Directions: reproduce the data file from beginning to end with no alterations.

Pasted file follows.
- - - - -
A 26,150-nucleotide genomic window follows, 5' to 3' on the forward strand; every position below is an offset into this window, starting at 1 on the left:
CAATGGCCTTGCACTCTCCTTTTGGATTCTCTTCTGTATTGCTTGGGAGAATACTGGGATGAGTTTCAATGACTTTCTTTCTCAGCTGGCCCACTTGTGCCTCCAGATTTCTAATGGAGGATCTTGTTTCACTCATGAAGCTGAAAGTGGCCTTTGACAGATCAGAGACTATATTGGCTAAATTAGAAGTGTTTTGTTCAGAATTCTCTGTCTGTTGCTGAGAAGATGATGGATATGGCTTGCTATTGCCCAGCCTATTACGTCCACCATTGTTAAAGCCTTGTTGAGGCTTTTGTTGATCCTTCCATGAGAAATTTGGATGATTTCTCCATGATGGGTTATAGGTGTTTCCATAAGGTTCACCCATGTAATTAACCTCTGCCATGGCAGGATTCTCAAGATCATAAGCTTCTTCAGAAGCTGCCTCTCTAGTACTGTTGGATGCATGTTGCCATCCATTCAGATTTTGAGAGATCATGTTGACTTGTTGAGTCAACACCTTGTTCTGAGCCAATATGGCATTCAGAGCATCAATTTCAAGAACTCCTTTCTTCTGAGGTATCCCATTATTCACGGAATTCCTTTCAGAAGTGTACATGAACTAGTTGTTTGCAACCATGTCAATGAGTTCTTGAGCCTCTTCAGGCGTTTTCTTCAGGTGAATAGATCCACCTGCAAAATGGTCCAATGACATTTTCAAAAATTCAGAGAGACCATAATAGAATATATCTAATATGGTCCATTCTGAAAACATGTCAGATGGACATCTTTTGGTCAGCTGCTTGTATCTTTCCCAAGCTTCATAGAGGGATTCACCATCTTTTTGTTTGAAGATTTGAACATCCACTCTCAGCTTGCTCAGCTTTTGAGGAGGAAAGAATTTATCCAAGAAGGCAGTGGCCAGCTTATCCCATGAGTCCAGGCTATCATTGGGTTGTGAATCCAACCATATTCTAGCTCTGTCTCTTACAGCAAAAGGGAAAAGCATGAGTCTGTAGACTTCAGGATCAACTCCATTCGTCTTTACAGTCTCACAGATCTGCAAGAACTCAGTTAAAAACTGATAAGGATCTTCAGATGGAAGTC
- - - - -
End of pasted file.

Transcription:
A 26,150-nucleotide genomic window follows, 5' to 3' on the forward strand; every position below is an offset into this window, starting at 1 on the left:
CAATGGCCTTGCACTCTCCTTTTGGATTCTCTTCTGTATTGCTTGGGAGAATACTGGGATGAGTTTCAATGACTTTCTTTCTCAGCTGGCCCACTTGTGCCTCCAGATTTCTAATGGAGGATCTTGTTTCACTCATGAAGCTGAAAGTGGCCTTTGACAGATCAGAGACTATATTGGCTAAATTAGAAGTGTTTTGTTCAGAATTCTCTGTCTGTTGCTGAGAAGATGATGGATATGGCTTGCTATTGCCCAGCCTATTACGTCCACCATTGTTAAAGCCTTGTTGAGGCTTTTGTTGATCCTTCCATGAGAAATTTGGATGATTTCTCCATGATGGGTTATAGGTGTTTCCATAAGGTTCACCCATGTAATTAACCTCTGCCATGGCAGGATTCTCAAGATCATAAGCTTCTTCAGAAGCTGCCTCTCTAGTACTGTTGGATGCATGTTGCCATCCATTCAGATTTTGAGAGATCATGTTGACTTGTTGAGTCAACACCTTGTTCTGAGCCAATATGGCATTCAGAGCATCAATTTCAAGAACTCCTTTCTTCTGAGGTATCCCATTATTCACGGAATTCCTTTCAGAAGTGTACATGAACTAGTTGTTTGCAACCATGTCAATGAGTTCTTGAGCCTCTTCAGGCGTTTTCTTCAGGTGAATAGATCCACCTGCAAAATGGTCCAATGACATTTTCAAAAATTCAGAGAGACCATAATAGAATATATCTAATATGGTCCATTCTGAAAACATGTCAGATGGACATCTTTTGGTCAGCTGCTTGTATCTTTCCCAAGCTTCATAGAGGGATTCACCATCTTTTTGTTTGAAGATTTGAACATCCACTCTCAGCTTGCTCAGCTTTTGAGGAGGAAAGAATTTATCCAAGAAGGCAGTGGCCAGCTTATCCCATGAGTCCAGGCTATCATTGGGTTGTGAATCCAACCATATTCTAGCTCTGTCTCTTACAGCAAAAGGGAAAAGCATGAGTCTGTAGACTTCAGGATCAACTCCATTCGTCTTTACAGTCTCACAGATCTGCAAGAACTCAGTTAAAAACTGATAAGGATCTTCAGATGGAAGTC